When people evaluate trades, the Cardinals giving up on Mordecai Brown and trading him to the Cubs, may be one of the worst in their history. But you can’t really blame them as he was a rookie for the Cardinals in 1903 and didn’t pitch very well. That came later.
How did he get just three fingers?
According to his biography, he suffered two separate injuries to his right hand. The first and most famous trauma came when he was feeding material into the farm’s feed chopper at the age of seven. He slipped and his hand was mangled by the knives, severing much of his index finger and damaging the others.
Because of childhood curiosity, Mordecai lost most of his right index finger in a piece of farming equipment. Not long after, he fell while chasing a rabbit and broke his other fingers. The result was a bent middle finger, a paralyzed little finger, and a stump where the index finger used to be.
Here’s a picture of his hand.
The result of the accidents was Brown becoming one of the first truly great breaking ball pitchers in Major League Baseball, as the odd fingers made for natural spin on the ball. Ty Cobb once called Brown’s pitching “the most devastating” he had ever attempted to hit.
Brown, a 5-foot-10, 175-pound right-hander, went 239-130 with a 2.06 ERA (139 ERA+) in his career. He ranks sixth in history in career ERA, ninth in WHIP and 14th in shutouts.
Brown became good with the Cubs with his 1906 season, in which he went 26-6 with a 1.04 ERA (253 ERA+, which is eighth best in a single season ever) for a Cubs club that went 116-36 and then lost the World Series. They would, however, win the 1907 and 1908 World Series. During those two World Series, in which Brown’s Cubs bested Cobb’s Tigers, Brown started three games. He won all three games while working 20 innings and not allowing an earned run.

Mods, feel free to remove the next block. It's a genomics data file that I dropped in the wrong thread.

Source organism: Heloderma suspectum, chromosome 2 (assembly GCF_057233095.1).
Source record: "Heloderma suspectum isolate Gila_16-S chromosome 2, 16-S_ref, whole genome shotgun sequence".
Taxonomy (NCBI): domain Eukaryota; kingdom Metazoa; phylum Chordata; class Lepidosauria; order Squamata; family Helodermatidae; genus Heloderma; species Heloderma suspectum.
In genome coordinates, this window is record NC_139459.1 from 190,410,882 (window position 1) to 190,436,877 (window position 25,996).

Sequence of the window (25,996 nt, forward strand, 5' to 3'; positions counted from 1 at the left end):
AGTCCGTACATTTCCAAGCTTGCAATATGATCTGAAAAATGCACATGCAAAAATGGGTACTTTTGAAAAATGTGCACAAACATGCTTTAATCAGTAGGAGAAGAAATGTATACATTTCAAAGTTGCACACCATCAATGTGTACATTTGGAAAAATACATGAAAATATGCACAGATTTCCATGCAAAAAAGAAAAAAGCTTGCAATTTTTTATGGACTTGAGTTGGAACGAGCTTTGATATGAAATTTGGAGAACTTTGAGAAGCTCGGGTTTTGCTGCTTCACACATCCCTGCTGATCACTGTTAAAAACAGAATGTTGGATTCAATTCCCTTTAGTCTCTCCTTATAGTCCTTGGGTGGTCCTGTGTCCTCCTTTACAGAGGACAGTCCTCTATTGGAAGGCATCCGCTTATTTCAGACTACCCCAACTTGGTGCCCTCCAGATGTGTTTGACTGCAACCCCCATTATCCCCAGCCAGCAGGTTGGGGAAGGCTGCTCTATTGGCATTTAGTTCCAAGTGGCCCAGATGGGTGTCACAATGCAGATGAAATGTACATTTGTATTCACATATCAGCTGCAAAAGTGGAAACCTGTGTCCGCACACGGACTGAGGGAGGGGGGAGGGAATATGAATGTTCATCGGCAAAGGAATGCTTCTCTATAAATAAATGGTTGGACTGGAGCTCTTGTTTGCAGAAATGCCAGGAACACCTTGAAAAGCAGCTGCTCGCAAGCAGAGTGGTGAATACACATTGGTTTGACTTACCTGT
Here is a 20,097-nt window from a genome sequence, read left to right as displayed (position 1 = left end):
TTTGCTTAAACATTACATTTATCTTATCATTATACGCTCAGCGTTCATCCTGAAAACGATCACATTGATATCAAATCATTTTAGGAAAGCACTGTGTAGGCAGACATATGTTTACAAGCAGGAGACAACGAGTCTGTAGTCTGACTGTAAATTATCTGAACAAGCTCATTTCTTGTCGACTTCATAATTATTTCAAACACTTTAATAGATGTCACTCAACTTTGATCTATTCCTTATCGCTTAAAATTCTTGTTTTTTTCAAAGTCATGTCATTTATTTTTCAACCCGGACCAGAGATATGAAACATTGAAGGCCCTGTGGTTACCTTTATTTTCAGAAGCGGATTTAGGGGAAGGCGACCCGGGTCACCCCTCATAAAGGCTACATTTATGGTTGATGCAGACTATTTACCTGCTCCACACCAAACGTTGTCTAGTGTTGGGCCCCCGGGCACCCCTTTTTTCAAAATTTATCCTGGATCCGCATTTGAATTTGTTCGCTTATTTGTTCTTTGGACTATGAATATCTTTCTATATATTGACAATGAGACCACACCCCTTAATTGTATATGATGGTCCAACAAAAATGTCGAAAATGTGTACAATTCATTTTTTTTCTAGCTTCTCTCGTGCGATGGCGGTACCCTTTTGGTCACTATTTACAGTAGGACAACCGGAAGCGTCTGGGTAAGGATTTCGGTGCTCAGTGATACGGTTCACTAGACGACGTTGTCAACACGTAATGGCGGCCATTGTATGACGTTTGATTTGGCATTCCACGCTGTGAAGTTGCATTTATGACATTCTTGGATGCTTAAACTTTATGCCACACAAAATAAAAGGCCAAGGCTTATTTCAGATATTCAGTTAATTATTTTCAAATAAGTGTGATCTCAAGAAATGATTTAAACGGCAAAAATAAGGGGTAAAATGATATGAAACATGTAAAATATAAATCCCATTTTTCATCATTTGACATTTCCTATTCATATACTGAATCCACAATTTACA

Signed by the St. Louis Cardinals as an infielder, Brown learned to add spin to the ball by releasing it off his stub and became a successful pitcher. Dubbed “Three-Finger” Brown by the sportswriters, he became the ace of the Chicago Cubs teams that won four pennants and two world championships. He won 20 or more games for six consecutive seasons, beginning in 1906.
as a Cardinal
Brown made his debut for the Cardinals in 1903 and pitched one season in St. Louis. In that debut against Chicago, Brown pitched five innings, and his dominance over hitters was obvious to all observers. He was 9-13 with a 2.60 ERA in 201 innings pitched and walked 59 while fanning 83 batters for the season.
After the 1903 season, Brown and pitcher Jack O’Neill were traded to the Chicago Cubs, the team Mordecai beat in his rookie appearance and the team for which he would set records that have not been broken to date. The Cardinals received veteran pitcher Jack Taylor, who was suspected of throwing games, and rookie catcher Larry McLean.
“That old paw served me pretty well in its time. It gave me a firmer grip on the ball so I could spin it over the hump. It gave me a greater dip.”– Mordecai ‘Three Finger’ Brown